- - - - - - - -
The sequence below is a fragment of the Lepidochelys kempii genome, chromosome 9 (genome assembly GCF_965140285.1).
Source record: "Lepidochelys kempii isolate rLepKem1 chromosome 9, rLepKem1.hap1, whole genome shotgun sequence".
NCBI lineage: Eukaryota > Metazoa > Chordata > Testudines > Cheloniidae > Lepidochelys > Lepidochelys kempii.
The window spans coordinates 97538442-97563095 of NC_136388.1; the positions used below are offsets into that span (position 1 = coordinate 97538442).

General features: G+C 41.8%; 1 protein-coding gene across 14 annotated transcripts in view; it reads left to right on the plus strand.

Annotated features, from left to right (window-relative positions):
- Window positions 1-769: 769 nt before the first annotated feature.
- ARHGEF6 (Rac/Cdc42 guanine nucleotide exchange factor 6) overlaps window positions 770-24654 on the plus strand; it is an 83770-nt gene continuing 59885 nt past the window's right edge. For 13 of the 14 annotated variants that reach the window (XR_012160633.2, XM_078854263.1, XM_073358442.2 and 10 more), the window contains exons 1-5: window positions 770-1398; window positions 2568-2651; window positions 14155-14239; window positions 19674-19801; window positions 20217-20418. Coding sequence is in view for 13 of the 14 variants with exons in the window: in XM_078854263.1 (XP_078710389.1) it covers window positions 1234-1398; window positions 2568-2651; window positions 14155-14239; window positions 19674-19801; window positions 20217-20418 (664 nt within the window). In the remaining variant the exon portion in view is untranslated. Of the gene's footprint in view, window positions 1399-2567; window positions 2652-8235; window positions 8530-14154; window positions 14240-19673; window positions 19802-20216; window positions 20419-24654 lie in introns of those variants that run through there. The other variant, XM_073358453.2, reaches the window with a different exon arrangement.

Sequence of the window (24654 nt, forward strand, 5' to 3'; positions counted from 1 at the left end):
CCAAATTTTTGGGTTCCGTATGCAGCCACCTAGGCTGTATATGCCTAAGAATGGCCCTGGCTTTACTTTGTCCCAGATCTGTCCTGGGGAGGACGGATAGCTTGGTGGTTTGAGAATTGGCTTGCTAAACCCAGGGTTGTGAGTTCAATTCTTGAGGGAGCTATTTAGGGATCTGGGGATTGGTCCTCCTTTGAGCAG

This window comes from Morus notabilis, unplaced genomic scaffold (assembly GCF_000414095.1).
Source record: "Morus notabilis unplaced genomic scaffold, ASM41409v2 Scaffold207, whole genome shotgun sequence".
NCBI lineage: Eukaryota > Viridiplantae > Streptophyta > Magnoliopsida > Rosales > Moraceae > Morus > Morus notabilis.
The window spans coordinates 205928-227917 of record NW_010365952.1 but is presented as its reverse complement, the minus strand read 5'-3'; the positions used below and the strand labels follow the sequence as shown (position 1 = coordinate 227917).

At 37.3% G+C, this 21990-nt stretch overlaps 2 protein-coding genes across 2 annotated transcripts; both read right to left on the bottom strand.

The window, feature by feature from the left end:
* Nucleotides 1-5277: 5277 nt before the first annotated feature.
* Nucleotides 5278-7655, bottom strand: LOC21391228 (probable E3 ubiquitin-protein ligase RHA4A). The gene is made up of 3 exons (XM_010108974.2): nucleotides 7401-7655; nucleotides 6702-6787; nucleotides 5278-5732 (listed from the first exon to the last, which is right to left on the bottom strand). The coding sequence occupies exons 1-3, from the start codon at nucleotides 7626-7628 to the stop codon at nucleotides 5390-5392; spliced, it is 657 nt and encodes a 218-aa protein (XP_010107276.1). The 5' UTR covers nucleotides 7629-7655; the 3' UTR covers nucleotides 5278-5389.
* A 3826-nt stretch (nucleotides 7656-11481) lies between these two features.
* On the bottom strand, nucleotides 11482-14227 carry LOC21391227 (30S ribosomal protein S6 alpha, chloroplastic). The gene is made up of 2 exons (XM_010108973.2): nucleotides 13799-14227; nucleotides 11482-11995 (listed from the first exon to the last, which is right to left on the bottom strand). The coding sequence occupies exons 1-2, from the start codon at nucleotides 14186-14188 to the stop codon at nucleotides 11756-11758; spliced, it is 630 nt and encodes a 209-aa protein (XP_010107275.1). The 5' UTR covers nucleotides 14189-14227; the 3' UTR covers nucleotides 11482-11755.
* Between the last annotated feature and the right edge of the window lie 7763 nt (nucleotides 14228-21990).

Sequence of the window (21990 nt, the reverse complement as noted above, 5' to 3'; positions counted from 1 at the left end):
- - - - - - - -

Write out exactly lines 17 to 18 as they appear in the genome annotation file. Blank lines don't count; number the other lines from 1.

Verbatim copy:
* Nucleotides 1-5277: 5277 nt before the first annotated feature.
* Nucleotides 5278-7655, bottom strand: LOC21391228 (probable E3 ubiquitin-protein ligase RHA4A). The gene is made up of 3 exons (XM_010108974.2): nucleotides 7401-7655; nucleotides 6702-6787; nucleotides 5278-5732 (listed from the first exon to the last, which is right to left on the bottom strand). The coding sequence occupies exons 1-3, from the start codon at nucleotides 7626-7628 to the stop codon at nucleotides 5390-5392; spliced, it is 657 nt and encodes a 218-aa protein (XP_010107276.1). The 5' UTR covers nucleotides 7629-7655; the 3' UTR covers nucleotides 5278-5389.